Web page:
Beginning with Tuesday night’s 108-100 victory over the Oklahoma City Thunder in their final season opener in the Nickel-Dime -- at least until Joe Lacob decides he needs a new arena to service his East Bay constituents in 2035. Given that the night was marked by championship rings, and banners were distributed and displayed for all to see, as well as another Warriors win that had a few flaws to go with a lot of upticks.

But there also was a pensive atmosphere that comes from knowing that the place where the memories were made soon will be a memory itself. It was a festival of the fabulous (the new rings have everything but a mini-fridge), the familiar (the new banner looks like the two others, a hat-tip to the hobgoblin of conformity) and the fleeting (those half-centuries just fly right by, don’t they?).

This Oakland’s-Last-Time won’t be a running theme, mind you. The Warriors have more of the bidness to do, and the opener showed both rust and resourcefulness on both sides.

Stephen Curry had 32 points, nine assists and eight rebounds in 36 minutes to more than negate the first of what likely will be several miserable shooting nights by Klay Thompson. Kevin Durant always was in evidence, if not always in rhythm. Paul George started slowly for Oklahoma City but rallied to make the Thunder competitive in the second half despite Russell Westbrook's absence. And Kevon Looney and Damian Jones combined (22 points, 13 rebounds in 44 minutes) to make one excellent center.

But the game also was a cavalcade of rubbery legs and burning lungs, typical of an opening night in a new and pacier game. The Warriors didn’t spend as much time on the pregame hoopdeblah as they have in the past, and they started the actual game quickly, but as coach Steve Kerr said: “We could have been up 16 or 18 at halftime; they weren't shooting at all. But we let our guard down, we turned the ball over and we didn't rebound. We’re not in shape yet. I don't think either team is. That’s not going out on a limb there.”

It also could have been the ennui of the moment, given that the theme du jour outside the huddle was “This is the Warriors’ last (fill in your favorite development here) in Oakland.” The Chase Center is on schedule, damnably so for the East Bay customer base, so this will be a conversation point before and during games like these, in which neither team either was at full strength or at full throttle.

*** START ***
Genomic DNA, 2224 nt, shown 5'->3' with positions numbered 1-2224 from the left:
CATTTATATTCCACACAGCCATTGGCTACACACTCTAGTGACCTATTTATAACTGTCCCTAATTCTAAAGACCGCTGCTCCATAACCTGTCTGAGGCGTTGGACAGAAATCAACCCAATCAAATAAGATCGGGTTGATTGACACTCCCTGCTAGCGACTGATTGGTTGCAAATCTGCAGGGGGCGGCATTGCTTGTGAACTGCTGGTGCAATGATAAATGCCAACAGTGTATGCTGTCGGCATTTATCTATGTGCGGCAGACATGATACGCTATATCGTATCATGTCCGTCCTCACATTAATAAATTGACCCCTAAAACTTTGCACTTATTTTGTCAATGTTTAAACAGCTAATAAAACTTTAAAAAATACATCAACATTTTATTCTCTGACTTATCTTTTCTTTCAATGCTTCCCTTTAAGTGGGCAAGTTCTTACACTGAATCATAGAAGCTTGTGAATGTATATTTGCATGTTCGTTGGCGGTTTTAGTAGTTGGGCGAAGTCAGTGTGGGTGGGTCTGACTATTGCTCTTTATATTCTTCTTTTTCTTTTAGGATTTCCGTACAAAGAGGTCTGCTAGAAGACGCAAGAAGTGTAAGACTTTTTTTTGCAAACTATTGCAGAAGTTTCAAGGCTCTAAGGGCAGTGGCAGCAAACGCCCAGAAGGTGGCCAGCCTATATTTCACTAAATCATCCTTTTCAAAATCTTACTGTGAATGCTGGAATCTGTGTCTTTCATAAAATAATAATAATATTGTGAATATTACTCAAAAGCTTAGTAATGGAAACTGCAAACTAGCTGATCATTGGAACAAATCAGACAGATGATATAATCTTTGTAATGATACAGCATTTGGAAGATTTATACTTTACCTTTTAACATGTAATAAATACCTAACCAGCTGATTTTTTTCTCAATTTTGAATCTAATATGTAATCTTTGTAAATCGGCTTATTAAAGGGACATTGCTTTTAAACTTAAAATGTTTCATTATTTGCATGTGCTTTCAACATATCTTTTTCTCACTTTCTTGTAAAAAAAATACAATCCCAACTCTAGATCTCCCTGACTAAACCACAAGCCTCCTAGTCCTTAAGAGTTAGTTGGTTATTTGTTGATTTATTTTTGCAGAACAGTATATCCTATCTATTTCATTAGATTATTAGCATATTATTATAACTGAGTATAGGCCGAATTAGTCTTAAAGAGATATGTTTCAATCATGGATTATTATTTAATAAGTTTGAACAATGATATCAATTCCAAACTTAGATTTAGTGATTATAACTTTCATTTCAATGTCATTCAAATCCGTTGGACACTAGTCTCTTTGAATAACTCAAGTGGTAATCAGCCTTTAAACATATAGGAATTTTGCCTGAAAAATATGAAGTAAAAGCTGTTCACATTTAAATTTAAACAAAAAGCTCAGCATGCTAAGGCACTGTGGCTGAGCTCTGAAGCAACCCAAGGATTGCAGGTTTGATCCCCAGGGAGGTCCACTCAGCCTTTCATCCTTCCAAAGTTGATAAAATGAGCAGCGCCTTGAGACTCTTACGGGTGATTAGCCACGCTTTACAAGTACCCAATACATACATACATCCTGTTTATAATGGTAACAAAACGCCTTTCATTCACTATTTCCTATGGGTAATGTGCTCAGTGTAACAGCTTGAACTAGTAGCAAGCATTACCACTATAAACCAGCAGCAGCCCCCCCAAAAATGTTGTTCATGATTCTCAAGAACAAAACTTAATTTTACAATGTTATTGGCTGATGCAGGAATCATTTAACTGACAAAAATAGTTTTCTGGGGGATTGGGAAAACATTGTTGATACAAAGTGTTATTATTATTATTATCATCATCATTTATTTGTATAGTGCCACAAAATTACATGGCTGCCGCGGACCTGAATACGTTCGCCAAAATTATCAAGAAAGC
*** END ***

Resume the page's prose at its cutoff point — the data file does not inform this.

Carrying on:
There is a sense that shoes are about to drop with this franchise, and the comfort of having the best team in familiar digs is about to be turned on its head. There is but one more regular season to enjoy and endure to revel in and kvetch about before the free agency hydra comes calling, and the moving fans pull up to the loading dock for a place whose NBA history is, well, kind of ethereal.

The Warriors have seen a lot of local-ish ports of call since leaving Philadelphia in 1962, and they have not marked their travels all that specifically. They’ve played home (or glorified neutral-site) games in San Jose and Bakersfield and Sacramento and Richmond and Phoenix and Eugene and Seattle and Fresno and San Diego and Salt Lake City.

More intriguingly, their travels have been so varied and sporadically delineated that with their move to San Francisco only a year away (give or take the odd construction delay), nobody either inside or outside the organization actually knows the last time they played a game inside The City limits -- and we do mean “The CITY.”

You see, the Cow Palace isn’t in San Francisco proper but Daly City, just outside the city and county line, and box scores from the era are a little thereadbare not only on statistics but basic geography. We believe the last game played in actual tax-paying San Francisco was in March 1971 against Detroit at Civic Auditorium -- now Bill Graham Civic Auditorium -- but nobody can verify it.

It will become important at some point to someone, but for the moment, there is this moment. The Warriors have one last championship to reach (they could become just the second team ever to reach five consecutive NBA Finals) and one last championship to win in Oakland, combined with two, three and eventually four new centers joining a familiar cast of megastars. Everything is as it was.

Until it isn’t.